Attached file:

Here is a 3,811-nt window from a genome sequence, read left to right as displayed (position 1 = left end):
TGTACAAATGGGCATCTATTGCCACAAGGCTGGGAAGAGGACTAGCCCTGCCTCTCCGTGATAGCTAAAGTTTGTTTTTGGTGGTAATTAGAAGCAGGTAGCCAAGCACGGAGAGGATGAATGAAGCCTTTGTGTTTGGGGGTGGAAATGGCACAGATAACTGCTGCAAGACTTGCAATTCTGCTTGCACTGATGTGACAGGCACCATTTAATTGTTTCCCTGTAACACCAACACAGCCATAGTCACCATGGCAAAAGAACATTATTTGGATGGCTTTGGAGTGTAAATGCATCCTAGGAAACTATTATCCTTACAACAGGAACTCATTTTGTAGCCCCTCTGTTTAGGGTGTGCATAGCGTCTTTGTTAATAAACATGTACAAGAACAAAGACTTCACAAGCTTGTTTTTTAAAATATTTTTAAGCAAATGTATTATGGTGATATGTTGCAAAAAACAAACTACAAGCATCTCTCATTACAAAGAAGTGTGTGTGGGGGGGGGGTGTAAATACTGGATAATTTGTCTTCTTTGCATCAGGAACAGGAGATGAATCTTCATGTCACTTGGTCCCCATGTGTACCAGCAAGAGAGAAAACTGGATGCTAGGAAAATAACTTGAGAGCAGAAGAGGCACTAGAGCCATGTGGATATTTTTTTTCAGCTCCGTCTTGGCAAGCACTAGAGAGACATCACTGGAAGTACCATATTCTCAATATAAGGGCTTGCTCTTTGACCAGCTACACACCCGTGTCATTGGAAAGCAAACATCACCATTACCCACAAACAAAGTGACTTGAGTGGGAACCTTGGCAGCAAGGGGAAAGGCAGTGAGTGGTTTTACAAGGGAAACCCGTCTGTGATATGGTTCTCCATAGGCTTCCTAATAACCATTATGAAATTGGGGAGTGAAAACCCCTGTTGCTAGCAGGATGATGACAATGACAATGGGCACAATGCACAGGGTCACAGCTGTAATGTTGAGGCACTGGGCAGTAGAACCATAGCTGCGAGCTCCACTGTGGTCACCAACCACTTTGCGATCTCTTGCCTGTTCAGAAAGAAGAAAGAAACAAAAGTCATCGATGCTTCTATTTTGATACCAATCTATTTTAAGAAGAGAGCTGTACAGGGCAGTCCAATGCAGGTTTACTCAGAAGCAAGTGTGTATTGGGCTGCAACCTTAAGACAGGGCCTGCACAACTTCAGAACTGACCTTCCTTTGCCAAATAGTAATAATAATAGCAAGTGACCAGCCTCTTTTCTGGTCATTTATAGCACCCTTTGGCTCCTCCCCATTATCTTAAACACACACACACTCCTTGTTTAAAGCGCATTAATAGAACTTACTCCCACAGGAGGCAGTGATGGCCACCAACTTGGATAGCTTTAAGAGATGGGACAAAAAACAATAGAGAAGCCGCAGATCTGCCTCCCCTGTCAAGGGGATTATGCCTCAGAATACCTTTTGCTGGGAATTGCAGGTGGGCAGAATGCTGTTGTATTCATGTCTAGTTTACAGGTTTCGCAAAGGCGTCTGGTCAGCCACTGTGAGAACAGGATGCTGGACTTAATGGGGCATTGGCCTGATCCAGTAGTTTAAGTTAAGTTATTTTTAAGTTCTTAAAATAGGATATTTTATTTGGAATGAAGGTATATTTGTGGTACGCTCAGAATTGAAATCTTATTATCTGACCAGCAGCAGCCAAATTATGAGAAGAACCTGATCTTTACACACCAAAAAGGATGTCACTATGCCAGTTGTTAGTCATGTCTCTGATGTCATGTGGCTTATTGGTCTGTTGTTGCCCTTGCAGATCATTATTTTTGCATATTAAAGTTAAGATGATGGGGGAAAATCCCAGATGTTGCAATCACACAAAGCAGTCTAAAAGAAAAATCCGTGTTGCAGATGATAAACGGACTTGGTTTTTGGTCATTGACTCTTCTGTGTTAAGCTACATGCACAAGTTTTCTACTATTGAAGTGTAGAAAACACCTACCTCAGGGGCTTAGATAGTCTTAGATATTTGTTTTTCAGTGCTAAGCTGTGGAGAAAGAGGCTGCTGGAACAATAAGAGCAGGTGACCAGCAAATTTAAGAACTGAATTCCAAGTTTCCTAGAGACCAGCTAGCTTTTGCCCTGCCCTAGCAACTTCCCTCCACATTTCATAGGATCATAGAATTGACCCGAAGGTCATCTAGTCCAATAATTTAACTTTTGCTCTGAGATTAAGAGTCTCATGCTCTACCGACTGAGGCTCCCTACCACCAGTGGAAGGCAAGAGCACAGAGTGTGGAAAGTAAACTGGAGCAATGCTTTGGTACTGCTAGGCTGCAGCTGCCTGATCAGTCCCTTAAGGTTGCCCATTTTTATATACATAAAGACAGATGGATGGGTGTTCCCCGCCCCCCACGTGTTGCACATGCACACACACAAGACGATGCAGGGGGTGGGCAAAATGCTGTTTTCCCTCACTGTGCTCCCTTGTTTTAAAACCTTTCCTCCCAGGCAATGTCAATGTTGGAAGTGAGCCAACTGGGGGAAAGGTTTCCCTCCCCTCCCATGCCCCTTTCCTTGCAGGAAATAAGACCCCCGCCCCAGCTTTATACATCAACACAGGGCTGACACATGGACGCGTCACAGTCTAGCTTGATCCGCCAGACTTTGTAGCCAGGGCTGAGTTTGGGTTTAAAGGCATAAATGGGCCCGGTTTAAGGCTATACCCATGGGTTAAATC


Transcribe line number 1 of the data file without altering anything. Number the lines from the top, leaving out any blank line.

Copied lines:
Here is a 3,811-nt window from a genome sequence, read left to right as displayed (position 1 = left end):